Leukemia cells are described as a prototype of glucose-consuming cells with a high turnover rate. The role of glutamine in fueling the tricarboxylic acid cycle of leukemia cells was however recently identified confirming its status of major anaplerotic precursor in solid tumors. Here we examined whether glutamine metabolism could represent a therapeutic target in leukemia cells and whether resistance to this strategy could arise. We found that glutamine deprivation inhibited leukemia cell growth but also led to a glucose-independent adaptation maintaining cell survival. A proteomic study revealed that glutamine withdrawal induced the upregulation of phosphoglycerate dehydrogenase (PHGDH) and phosphoserine aminotransferase (PSAT), two enzymes of the serine pathway. We further documented that both exogenous and endogenous serine were critical for leukemia cell growth and contributed to cell regrowth following glutamine deprivation. Increase in oxidative stress upon inhibition of glutamine metabolism was identified as the trigger of the upregulation of PHGDH. Finally, we showed that PHGDH silencing in vitro and the use of serine-free diet in vivo inhibited leukemia cell growth, an effect further increased when glutamine metabolism was blocked. In conclusion, this study identified serine as a key pro-survival actor that needs to be handled to sensitize leukemia cells to glutamine-targeting modalities. PMID:26625201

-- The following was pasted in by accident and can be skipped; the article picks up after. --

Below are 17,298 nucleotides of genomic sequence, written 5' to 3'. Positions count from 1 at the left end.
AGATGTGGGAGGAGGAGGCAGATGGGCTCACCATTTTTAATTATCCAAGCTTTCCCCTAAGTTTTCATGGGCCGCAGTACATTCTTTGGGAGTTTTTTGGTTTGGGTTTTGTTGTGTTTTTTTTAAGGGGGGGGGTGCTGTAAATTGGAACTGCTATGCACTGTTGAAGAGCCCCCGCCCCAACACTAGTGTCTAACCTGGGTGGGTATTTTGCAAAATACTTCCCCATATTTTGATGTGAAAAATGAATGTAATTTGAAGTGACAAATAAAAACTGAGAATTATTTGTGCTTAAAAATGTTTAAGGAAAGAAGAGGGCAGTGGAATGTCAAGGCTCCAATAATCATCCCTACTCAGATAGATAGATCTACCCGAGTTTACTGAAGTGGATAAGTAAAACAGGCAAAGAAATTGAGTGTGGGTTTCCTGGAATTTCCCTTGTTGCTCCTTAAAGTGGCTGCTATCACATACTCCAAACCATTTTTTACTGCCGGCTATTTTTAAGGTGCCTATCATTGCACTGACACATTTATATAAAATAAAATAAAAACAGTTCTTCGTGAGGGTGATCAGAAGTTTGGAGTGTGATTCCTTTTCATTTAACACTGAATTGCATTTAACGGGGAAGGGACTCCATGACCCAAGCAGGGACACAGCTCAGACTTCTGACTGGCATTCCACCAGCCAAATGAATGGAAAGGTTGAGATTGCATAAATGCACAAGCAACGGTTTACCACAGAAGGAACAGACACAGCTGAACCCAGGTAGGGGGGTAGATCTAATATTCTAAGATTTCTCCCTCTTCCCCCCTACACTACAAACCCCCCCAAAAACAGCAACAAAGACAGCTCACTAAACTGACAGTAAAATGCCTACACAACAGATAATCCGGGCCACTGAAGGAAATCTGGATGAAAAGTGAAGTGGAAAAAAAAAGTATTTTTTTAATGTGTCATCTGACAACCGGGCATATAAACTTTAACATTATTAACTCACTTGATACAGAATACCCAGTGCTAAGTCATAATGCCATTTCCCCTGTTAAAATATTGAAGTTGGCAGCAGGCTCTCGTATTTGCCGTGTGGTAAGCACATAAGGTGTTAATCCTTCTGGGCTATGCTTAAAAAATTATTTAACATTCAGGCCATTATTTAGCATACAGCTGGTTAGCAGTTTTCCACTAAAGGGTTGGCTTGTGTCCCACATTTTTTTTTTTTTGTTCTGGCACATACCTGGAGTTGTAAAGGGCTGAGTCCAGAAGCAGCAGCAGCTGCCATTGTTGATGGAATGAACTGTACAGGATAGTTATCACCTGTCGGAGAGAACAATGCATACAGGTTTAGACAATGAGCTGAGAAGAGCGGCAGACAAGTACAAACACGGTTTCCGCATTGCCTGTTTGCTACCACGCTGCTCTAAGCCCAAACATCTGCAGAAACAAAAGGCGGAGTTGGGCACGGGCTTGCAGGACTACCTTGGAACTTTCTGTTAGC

10. Resistance to RadLV-induced leukemia: non-participation of splenic natural killer cells

    SciTech Connect

    St.-Pierre, Y.; Hugo, P.; Lemieux, S.; Lussier, G.; Potworowski, E.F.

    1988-08-01

    The phenotypic expression of genetically determined resistance to radiation leukemia virus (RadLV)-induced leukemia in mice has been shown to reside in the bone marrow. Because the bone marrow contains precursors of natural killer (NK) cells, known to play a role in retrovirally induced infections, and because these cells have been suggested as participating in resistance to radiation-induced leukemia, it was pertinent to establish whether their levels differed in strains of mice susceptible and resistant to leukemia. We therefore tested splenic NK cell levels in C57BL/Ka (susceptible) and B10.A(5R) (resistant) mice before viral inoculation, immediately after viral inoculation, and throughout the preleukemic period and showed that they were not different. This indicates that splenic NK cell levels have no bearing on the resistance to RadLV-induced leukemia and that other immune or non-immune mechanisms must be sought.

  11. Effects of Manisa propolis on telomerase activity in leukemia cells obtained from the bone marrow of leukemia patients.

    PubMed

    Cogulu, O; Biray, C; Gunduz, C; Karaca, E; Aksoylar, S; Sorkun, K; Salih, B; Ozkinay, F

    2009-11-01